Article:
Journal of Child and Family Studies

, Volume 24, Issue 12, pp 3516–3525 | Cite as

The Influence of Co-offending Within a Moderated Mediation Model of Parent and Peer Predictors of Delinquency

  • Morgan E. Dynes
  • Sarah E. Domoff
  • Sarah Hassan
  • Carolyn J. Tompsett
  • Kelly E. Amrhein
Original Paper


Parental monitoring impacts adolescent delinquency both directly by limiting unsupervised activities and indirectly by limiting access to delinquent peers. Deviant peers may influence adolescent delinquency through a number of mechanisms, and there is a lack of clarity within the literature on distinctions between co-offending and deviant peer norms as influential mechanisms. Less is known about the impact of co-offending on the mediated relationship among parental monitoring, peer delinquency, and adolescent delinquency. The current study examined the relationship between parental monitoring, deviant peer behaviors, co-offending, and self-reported delinquency among 186 court-involved youth (12–18 years old) in a small city in the Midwest. The effects of parental monitoring on delinquency were partially mediated by delinquent peer affiliation. A moderated mediation model found that co-offending moderated the association between delinquent peer affiliation and delinquency, such that the relationship between peer delinquency and self-reported delinquency is stronger for those who co-offend.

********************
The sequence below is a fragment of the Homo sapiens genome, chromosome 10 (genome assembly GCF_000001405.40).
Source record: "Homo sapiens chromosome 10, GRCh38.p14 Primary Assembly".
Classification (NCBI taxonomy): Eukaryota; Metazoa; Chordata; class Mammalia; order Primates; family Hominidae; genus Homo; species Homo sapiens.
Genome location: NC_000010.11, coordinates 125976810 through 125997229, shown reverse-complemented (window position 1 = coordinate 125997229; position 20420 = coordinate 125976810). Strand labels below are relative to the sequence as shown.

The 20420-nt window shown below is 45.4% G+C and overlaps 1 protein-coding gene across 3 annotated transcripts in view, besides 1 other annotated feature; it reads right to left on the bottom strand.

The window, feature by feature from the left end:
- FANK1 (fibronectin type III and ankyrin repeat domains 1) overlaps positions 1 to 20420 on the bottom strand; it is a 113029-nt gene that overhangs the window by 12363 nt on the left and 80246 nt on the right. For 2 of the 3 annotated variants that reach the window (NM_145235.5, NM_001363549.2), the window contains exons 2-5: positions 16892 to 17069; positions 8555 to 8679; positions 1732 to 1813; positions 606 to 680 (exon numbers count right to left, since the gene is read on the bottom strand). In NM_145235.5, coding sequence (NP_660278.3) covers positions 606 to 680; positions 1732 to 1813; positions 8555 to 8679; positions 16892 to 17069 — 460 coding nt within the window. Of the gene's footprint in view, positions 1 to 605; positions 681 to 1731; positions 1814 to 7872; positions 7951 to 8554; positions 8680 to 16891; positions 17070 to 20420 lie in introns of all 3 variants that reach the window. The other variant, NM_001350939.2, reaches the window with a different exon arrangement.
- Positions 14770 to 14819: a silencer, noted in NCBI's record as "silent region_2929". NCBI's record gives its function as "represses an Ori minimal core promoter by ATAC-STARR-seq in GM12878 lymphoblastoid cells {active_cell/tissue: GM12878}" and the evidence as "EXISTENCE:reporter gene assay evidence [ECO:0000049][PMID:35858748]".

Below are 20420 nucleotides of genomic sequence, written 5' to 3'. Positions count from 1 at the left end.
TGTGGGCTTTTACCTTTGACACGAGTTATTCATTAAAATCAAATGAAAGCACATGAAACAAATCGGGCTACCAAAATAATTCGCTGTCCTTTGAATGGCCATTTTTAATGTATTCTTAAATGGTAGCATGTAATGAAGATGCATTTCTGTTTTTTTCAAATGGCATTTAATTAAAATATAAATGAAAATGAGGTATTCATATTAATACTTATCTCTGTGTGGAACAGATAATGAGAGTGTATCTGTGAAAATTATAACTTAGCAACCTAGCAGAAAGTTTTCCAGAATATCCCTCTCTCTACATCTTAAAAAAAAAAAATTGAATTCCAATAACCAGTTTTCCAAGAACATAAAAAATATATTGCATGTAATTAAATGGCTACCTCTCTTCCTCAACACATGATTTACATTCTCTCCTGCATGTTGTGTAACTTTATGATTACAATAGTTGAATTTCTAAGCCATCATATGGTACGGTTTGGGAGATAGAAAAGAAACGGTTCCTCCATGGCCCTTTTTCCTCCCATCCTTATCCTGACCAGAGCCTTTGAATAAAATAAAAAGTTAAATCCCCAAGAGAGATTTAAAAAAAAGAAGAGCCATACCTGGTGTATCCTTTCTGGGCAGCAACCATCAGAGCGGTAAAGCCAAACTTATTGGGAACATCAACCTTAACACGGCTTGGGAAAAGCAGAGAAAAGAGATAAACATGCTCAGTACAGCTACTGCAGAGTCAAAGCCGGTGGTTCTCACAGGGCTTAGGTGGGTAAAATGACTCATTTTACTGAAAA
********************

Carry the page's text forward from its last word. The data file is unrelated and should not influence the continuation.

Delinquency Peer delinquency Parental monitoring Co-offending Court involved 



This research was supported in part by the Center for Family and Demographic Research, Bowling Green State University, which has core funding from the Eunice Kennedy Shriver National Institute of Child Health and Human Development (R24HD050959-07).


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Copyright information

© Springer Science+Business Media New York 2015

Authors and Affiliations

  • Morgan E. Dynes
    • 1
  • Sarah E. Domoff
    • 2
  • Sarah Hassan
    • 1
  • Carolyn J. Tompsett
    • 1
  • Kelly E. Amrhein
    • 1
  1. 1.Department of PsychologyBowling Green State UniversityBowling GreenUSA
  2. 2.Center for Human Growth and DevelopmentUniversity of MichiganAnn ArborUSA

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